Leftover Solutions:
White Meat Turkey

Ask Chef Phyllis

This is the time of year I start thinking about turkey. I roast a large bird for our family (about 22–25 pounds), because they enjoy seeing a whole bird on the table, like a picture postcard. However, they don’t really enjoy the drumsticks and other dark meat, which we sometimes save for soup. What can I do with the white meat other than use it for sandwiches?  We like sandwiches with everything leftover for a couple of days, but all too soon we’re tired of them. Is there another meal, easy to prepare, that uses up the white turkey meat?
—Millie L. from Tampa, Florida

Thanksgiving is family time! The average woman spends seven or more hours preparing for this luxurious occasion, which kicks off our holiday season with a bang. I think it’s worth it. How you deal with this feast sets the tone for the rest of the season. Will it be joyful or full of exhaustion? (But that, as I’m fond of saying, is the makings of yet another post.)

But Millie, what if I told you that using up the white turkey meat is one of the most-asked questions received by the Butterball “turkey hotline” the day after the big event? This probably has something to do with the fact that our modern birds are bred to have bigger breasts, so we wind up with more white meat than in days of past.  And after many hours of roasting, especially for larger turkeys, the breasts are often dry, no matter how much you baste the turkey. Plus, every time you open that oven door to baste the turkey, you lower the temperature and add even more to the overall cook time—by almost an hour! It seems not worth the effort if you ask me. Keep in mind that nine hours of roasting are enough, and the white meat will only be a little dry.

If you’ve never considered the use of a food processor as a solution to leftovers, I encourage you to do so. Try whipping up a new meal—a unique turkey “cutlet” that’s sure to please everyone, even if the meat is a bit dry. You might consider saving your leftovers for cutlets every year from now on.

Turkey Cutlets

Chef’s note: These cutlets are truly easy to prepare from leftover turkey, chicken, or game. The food processor saves you time and serves as a one-stop bowl for mixing. At holiday time, any help is appreciated in my book.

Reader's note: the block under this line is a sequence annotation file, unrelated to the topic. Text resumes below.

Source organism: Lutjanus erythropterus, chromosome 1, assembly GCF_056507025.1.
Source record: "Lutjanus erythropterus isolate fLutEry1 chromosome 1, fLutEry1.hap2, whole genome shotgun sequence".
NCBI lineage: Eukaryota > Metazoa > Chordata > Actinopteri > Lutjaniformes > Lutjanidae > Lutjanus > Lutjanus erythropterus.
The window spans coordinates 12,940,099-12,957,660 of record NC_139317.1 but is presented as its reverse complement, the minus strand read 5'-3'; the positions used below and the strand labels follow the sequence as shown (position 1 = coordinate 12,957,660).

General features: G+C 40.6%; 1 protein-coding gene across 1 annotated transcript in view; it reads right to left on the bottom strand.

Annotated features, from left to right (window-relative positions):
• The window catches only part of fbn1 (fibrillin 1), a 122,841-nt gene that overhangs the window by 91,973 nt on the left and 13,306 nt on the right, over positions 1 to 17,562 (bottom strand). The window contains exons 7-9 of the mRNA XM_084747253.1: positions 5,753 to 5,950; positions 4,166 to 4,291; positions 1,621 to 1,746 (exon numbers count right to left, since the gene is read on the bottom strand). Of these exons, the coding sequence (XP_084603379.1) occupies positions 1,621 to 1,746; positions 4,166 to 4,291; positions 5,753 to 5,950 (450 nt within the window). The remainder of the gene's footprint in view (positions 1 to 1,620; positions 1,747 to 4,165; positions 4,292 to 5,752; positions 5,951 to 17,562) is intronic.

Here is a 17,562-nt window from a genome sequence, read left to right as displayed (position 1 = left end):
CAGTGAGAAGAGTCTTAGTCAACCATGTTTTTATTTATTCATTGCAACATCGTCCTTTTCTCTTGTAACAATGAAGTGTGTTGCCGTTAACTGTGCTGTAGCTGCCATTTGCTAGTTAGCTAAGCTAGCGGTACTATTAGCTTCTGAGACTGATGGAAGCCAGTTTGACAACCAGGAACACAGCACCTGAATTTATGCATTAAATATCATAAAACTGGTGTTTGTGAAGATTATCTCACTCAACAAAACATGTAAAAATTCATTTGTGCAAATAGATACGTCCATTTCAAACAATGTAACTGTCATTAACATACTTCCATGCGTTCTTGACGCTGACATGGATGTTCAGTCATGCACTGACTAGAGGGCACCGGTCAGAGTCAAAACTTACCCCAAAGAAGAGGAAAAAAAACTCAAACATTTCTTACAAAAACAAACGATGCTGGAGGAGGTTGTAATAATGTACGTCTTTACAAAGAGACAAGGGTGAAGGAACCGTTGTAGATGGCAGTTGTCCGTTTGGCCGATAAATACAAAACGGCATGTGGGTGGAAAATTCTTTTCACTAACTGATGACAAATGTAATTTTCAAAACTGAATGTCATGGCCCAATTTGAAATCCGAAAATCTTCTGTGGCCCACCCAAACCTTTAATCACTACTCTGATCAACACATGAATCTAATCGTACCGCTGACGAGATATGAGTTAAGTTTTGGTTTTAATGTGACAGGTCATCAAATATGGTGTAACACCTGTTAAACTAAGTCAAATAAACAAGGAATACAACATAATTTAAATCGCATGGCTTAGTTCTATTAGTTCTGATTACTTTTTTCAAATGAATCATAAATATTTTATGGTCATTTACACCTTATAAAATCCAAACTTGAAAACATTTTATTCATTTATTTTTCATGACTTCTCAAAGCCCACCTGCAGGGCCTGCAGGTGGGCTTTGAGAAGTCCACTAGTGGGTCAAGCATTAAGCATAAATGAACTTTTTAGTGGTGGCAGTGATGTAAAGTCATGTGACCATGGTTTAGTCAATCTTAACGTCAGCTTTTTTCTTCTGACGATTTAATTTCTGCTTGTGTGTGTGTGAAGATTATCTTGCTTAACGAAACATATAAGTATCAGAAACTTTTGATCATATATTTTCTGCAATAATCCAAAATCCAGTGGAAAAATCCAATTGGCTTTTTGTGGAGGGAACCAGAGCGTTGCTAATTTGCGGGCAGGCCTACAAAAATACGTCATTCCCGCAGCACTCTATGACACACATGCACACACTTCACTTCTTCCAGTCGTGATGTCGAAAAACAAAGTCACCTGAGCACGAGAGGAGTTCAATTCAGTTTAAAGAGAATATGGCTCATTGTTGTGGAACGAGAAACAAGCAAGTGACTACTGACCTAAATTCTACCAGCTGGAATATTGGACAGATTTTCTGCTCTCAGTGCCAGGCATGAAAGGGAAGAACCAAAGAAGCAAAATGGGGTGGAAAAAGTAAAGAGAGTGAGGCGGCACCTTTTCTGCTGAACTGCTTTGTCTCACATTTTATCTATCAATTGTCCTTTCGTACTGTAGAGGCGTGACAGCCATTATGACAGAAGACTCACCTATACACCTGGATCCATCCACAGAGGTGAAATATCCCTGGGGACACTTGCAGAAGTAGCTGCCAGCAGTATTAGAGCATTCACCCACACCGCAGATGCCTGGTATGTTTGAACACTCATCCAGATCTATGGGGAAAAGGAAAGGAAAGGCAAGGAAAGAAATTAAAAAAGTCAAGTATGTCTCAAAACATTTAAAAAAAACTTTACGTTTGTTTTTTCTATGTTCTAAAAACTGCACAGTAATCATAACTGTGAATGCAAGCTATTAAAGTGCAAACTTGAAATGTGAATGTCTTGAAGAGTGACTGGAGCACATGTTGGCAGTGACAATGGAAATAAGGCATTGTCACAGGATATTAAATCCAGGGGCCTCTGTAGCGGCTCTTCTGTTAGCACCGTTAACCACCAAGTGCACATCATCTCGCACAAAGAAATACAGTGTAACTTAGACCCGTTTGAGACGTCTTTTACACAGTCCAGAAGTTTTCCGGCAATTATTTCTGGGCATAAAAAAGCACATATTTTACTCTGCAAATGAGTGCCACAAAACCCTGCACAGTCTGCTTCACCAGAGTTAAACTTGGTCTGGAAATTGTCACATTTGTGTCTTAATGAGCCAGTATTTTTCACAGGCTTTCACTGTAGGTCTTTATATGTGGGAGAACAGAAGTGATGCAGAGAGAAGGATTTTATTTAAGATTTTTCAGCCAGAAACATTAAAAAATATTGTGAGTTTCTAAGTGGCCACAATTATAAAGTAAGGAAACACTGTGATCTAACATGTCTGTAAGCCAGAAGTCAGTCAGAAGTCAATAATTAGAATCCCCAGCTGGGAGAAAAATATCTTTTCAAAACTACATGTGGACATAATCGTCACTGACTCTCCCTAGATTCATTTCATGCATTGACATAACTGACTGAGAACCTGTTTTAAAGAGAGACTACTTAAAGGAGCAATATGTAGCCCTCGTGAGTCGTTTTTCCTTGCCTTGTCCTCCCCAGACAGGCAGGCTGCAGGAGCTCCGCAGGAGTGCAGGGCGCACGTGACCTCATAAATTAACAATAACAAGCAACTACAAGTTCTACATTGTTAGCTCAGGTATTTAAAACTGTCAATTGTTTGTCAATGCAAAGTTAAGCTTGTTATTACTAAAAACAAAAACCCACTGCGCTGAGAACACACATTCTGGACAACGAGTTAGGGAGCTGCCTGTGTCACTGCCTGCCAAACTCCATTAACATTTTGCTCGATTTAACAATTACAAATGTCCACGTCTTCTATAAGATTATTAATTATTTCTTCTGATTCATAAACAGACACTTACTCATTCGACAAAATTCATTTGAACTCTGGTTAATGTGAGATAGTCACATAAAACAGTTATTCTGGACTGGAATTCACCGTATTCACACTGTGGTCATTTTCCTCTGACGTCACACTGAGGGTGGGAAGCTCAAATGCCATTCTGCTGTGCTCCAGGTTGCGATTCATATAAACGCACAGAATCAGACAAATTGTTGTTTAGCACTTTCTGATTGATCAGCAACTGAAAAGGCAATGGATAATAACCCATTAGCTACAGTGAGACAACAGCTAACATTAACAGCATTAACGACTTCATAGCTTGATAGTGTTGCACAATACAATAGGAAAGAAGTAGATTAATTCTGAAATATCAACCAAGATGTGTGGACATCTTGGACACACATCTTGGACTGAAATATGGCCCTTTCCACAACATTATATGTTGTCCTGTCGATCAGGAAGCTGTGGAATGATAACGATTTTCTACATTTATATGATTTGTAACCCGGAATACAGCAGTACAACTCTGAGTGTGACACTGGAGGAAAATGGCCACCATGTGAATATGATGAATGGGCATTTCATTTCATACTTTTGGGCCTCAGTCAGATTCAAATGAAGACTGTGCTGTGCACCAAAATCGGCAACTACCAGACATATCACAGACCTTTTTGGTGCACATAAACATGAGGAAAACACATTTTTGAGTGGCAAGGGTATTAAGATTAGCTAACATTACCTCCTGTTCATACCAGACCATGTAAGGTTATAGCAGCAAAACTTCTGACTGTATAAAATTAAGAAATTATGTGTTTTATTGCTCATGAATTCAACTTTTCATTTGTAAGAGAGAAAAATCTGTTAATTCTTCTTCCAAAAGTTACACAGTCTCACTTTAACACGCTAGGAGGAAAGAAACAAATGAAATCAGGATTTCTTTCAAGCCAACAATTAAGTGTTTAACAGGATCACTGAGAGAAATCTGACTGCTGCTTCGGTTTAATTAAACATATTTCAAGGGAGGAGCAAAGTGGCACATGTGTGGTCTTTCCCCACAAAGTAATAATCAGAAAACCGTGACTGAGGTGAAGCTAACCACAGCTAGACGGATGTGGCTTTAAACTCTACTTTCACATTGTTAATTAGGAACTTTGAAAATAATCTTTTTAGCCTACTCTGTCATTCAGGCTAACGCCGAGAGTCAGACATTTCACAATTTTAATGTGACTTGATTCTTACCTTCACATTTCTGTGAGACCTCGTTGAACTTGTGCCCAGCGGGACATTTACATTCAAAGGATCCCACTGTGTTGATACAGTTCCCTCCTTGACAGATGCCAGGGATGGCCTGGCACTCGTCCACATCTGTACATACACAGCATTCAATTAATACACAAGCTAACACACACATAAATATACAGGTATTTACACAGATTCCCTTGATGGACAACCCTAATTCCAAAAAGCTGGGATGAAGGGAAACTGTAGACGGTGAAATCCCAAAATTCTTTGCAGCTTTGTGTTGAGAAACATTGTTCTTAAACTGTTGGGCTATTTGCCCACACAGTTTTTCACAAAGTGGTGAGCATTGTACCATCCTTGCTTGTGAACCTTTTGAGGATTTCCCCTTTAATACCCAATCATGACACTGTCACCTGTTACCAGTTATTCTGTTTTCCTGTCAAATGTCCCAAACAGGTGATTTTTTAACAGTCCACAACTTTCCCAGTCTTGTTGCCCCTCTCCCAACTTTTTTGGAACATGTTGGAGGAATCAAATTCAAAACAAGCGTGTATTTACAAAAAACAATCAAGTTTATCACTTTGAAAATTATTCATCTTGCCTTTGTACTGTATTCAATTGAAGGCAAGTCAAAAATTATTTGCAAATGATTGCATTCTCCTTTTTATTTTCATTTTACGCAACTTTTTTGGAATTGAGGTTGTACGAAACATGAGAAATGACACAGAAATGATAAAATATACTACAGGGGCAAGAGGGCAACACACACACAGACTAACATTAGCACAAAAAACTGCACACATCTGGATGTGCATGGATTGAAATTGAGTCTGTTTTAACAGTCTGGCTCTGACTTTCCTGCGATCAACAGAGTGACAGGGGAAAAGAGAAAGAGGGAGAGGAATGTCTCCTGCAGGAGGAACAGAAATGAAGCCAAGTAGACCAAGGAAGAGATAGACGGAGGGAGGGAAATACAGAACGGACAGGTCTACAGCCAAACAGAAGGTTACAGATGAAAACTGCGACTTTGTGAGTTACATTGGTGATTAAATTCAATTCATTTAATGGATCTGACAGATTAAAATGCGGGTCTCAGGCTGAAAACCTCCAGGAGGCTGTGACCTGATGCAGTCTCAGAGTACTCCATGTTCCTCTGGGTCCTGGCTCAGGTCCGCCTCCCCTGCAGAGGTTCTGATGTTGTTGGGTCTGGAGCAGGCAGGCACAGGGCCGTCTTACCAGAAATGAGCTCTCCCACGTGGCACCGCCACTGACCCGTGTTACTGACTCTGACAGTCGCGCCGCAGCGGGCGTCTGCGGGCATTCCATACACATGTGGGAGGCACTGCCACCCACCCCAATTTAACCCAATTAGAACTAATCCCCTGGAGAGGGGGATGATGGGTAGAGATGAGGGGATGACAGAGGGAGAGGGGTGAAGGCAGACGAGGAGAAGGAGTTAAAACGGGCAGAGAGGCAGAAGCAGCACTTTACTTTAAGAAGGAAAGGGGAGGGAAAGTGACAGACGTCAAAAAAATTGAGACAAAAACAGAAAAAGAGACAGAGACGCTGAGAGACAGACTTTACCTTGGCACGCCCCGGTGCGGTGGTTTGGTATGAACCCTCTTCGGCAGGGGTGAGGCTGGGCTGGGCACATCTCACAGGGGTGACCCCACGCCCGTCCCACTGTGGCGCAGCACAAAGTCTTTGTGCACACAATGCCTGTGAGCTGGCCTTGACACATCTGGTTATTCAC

½ lb. uncured bacon, nitrate and nitrite free
2–2½ lbs. leftover white turkey meat (even scraps)
¼ cup milk
2 eggs, divided
2 tablespoons sharp hard-grated cheese (Parmesan or Pecorino)
1 tablespoon Worcester sauce
½ teaspoon cayenne pepper
½ teaspoon mixed herbs or ground sage
1 tablespoon arrowroot (if needed)
½ cup whole grain bread crumbs
Salt and pepper to taste
Olive oil (for sautéing)
Special equipment: Food processor


  1. Place a steel blade in your food processor. Add bacon and pulse until chopped.
  2. Add turkey and pulse until bacon and turkey are just combined. Do not over process or the meat will turn into a paste. (The egg and cheese will help it bind.)
  3. Add 1 egg, grated cheese, Worcester sauce, cayenne pepper, and herbs. If mixture appears wet, add the arrowroot. (Too wet is a matter of feel. Does the mixture hold together enough to be formed into cutlets? If not, add 1 teaspoon of arrowroot, which will thicken the mixture after it is fried.)
  4. Form by hand into 8 oval cutlets (about 4-inches long and half as wide).
  5. Beat the remaining egg in a shallow dish. Dip the cutlet into the egg and then into the bread crumbs.
  6. Place cutlets on a platter, uncovered. Chill at least 30–45 minutes or longer to set.
  7. Heat oil until it ripples. Working in batches, sauté the cutlets.
  8. Serve with a green salad and lemon wedges.

Image from iStock/from_my_point_of_view.

Phyllis Quinn

Phyllis Quinn is a chef, food writer, and founder of Udderly Cultured, a class that teaches how to make homemade fresh mozzarella, butter, yogurt, cottage cheese, and other cultured products. Private lessons are available. For a reservation, call Phyllis at 970-221-5556 or email her at phyllisquinn2@gmail.com. Rediscover nearly lost cooking methods and get one-of-a-kind recipes in her books The Slow Cook Gourmet and Udderly Cultured: The Art of Milk Fermentation.

Products by Phyllis Quinn

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